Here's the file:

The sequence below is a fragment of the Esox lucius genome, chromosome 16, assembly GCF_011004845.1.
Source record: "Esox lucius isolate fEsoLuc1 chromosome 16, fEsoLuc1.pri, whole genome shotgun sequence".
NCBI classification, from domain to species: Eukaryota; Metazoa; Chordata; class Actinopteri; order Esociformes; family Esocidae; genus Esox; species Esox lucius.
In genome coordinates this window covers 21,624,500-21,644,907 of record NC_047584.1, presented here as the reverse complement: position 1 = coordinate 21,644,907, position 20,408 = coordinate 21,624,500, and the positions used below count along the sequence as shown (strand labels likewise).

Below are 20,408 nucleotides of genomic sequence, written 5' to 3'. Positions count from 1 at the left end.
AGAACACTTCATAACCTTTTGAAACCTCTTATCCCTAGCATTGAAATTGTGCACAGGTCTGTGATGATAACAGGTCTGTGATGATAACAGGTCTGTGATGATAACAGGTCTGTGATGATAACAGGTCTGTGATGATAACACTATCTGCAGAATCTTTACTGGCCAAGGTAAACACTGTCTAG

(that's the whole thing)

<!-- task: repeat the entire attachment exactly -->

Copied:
The sequence below is a fragment of the Esox lucius genome, chromosome 16, assembly GCF_011004845.1.
Source record: "Esox lucius isolate fEsoLuc1 chromosome 16, fEsoLuc1.pri, whole genome shotgun sequence".
NCBI classification, from domain to species: Eukaryota; Metazoa; Chordata; class Actinopteri; order Esociformes; family Esocidae; genus Esox; species Esox lucius.
In genome coordinates this window covers 21,624,500-21,644,907 of record NC_047584.1, presented here as the reverse complement: position 1 = coordinate 21,644,907, position 20,408 = coordinate 21,624,500, and the positions used below count along the sequence as shown (strand labels likewise).

Below are 20,408 nucleotides of genomic sequence, written 5' to 3'. Positions count from 1 at the left end.
AGAACACTTCATAACCTTTTGAAACCTCTTATCCCTAGCATTGAAATTGTGCACAGGTCTGTGATGATAACAGGTCTGTGATGATAACAGGTCTGTGATGATAACAGGTCTGTGATGATAACAGGTCTGTGATGATAACACTATCTGCAGAATCTTTACTGGCCAAGGTAAACACTGTCTAG